NIST physicist Jan Hall measured the wavelength of an iodine-stabilized helium neon laser against the existing length standard—the wavelength of a Krypton discharge lamp—while Evenson and Jennings used their newly developed technology to measure the laser's frequency. The product of these two measurements (wavelength multiplied by frequency) yielded the value for the speed of light that was used for the new definition of the meter.
These three-dimensional measuring systems have become essential for large-scale precision manufacturing, particularly in aerospace, where laser trackers have almost completely replaced traditional techniques for measuring and accurately assembling airplanes.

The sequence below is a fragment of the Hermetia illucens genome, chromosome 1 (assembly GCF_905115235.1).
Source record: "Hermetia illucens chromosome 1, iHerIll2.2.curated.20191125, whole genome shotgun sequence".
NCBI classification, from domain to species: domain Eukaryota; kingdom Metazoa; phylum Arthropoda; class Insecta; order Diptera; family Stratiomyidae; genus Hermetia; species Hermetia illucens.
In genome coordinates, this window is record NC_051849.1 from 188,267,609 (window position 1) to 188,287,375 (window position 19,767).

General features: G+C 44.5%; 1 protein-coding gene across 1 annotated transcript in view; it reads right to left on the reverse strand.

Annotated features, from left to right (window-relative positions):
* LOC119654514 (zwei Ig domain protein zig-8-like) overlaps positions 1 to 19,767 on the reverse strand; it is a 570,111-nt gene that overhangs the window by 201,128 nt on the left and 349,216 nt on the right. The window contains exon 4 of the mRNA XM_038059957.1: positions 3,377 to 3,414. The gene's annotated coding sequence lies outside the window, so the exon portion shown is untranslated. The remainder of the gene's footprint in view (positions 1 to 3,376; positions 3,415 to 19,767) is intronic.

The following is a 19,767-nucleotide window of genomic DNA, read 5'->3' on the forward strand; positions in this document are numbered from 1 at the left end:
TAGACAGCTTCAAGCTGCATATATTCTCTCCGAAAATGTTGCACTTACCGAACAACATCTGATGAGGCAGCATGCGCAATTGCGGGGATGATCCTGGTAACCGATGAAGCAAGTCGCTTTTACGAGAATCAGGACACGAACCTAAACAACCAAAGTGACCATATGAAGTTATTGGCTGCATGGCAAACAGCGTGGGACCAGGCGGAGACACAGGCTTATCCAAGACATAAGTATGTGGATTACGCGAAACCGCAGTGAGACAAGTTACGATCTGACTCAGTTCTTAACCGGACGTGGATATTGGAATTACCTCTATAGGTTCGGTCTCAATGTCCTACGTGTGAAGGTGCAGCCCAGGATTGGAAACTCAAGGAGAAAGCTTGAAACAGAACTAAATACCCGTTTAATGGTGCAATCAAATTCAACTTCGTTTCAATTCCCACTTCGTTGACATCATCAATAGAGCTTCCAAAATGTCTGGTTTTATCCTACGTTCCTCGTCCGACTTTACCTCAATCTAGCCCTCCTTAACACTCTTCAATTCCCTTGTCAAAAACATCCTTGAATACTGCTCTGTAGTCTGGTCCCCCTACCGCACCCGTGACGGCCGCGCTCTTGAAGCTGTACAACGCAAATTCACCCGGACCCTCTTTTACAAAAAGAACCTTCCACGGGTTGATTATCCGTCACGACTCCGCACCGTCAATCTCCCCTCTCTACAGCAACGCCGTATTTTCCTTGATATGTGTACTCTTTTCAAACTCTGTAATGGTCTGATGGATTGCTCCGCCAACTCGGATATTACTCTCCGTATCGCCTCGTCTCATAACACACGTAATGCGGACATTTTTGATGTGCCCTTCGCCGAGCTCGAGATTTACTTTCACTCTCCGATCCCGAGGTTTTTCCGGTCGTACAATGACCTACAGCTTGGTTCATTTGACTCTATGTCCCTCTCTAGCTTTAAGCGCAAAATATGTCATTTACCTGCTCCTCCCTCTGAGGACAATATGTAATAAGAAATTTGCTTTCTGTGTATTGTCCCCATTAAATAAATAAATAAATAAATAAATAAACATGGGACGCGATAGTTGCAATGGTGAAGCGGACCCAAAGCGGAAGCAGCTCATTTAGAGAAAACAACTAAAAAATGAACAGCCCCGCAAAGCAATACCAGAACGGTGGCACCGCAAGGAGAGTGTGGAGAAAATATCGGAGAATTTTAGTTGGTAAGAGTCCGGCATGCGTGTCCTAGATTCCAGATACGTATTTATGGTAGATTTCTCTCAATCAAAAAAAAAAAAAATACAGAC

Laser trackers are also widely used in the automotive, shipbuilding, machine tool, robotic, heavy industry, and energy sectors.'
Phillips and his team made numerous pivotal contributions to laser cooling, including Zeeman slowing of atomic beams, magnetic trapping of laser-cooled atoms, and trapping of atoms in optical lattices. In recognition of this work, Phillips shared the 1997 Nobel Prize in physics with Steven Chu (now U.S. Secretary of Energy) and French physicist Claude Cohen-Tannoudji . http://physics.nist.gov/News/Nobel/1997nobel.html